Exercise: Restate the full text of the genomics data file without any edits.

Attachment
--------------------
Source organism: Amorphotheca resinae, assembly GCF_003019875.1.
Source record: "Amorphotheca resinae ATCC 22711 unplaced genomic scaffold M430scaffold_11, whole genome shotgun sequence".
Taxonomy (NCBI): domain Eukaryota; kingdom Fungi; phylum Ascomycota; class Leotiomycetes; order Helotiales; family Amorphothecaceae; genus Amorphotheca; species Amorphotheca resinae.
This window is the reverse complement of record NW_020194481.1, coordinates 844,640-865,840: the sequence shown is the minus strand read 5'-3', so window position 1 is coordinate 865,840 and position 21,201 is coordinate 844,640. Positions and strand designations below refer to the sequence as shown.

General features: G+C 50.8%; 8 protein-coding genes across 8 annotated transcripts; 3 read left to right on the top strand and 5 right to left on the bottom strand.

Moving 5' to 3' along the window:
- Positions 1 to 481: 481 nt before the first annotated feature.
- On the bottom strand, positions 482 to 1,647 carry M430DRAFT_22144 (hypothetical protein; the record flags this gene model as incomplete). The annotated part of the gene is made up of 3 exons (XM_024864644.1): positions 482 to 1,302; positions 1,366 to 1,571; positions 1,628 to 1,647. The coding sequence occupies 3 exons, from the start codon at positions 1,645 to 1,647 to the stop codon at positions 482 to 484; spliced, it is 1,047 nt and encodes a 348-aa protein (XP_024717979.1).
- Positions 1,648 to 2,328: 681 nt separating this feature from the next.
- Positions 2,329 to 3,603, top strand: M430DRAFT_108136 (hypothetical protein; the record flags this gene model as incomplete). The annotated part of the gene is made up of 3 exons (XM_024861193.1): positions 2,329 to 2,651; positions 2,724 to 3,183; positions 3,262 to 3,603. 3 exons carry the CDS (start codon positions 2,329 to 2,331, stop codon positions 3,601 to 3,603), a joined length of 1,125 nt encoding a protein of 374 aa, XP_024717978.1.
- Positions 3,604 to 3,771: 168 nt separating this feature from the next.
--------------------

Source organism: Amorphotheca resinae, assembly GCF_003019875.1.
Source record: "Amorphotheca resinae ATCC 22711 unplaced genomic scaffold M430scaffold_11, whole genome shotgun sequence".
Taxonomy (NCBI): domain Eukaryota; kingdom Fungi; phylum Ascomycota; class Leotiomycetes; order Helotiales; family Amorphothecaceae; genus Amorphotheca; species Amorphotheca resinae.
This window is the reverse complement of record NW_020194481.1, coordinates 844,640-865,840: the sequence shown is the minus strand read 5'-3', so window position 1 is coordinate 865,840 and position 21,201 is coordinate 844,640. Positions and strand designations below refer to the sequence as shown.

General features: G+C 50.8%; 8 protein-coding genes across 8 annotated transcripts; 3 read left to right on the top strand and 5 right to left on the bottom strand.

Moving 5' to 3' along the window:
- Positions 1 to 481: 481 nt before the first annotated feature.
- On the bottom strand, positions 482 to 1,647 carry M430DRAFT_22144 (hypothetical protein; the record flags this gene model as incomplete). The annotated part of the gene is made up of 3 exons (XM_024864644.1): positions 482 to 1,302; positions 1,366 to 1,571; positions 1,628 to 1,647. The coding sequence occupies 3 exons, from the start codon at positions 1,645 to 1,647 to the stop codon at positions 482 to 484; spliced, it is 1,047 nt and encodes a 348-aa protein (XP_024717979.1).
- Positions 1,648 to 2,328: 681 nt separating this feature from the next.
- Positions 2,329 to 3,603, top strand: M430DRAFT_108136 (hypothetical protein; the record flags this gene model as incomplete). The annotated part of the gene is made up of 3 exons (XM_024861193.1): positions 2,329 to 2,651; positions 2,724 to 3,183; positions 3,262 to 3,603. 3 exons carry the CDS (start codon positions 2,329 to 2,331, stop codon positions 3,601 to 3,603), a joined length of 1,125 nt encoding a protein of 374 aa, XP_024717978.1.
- Positions 3,604 to 3,771: 168 nt separating this feature from the next.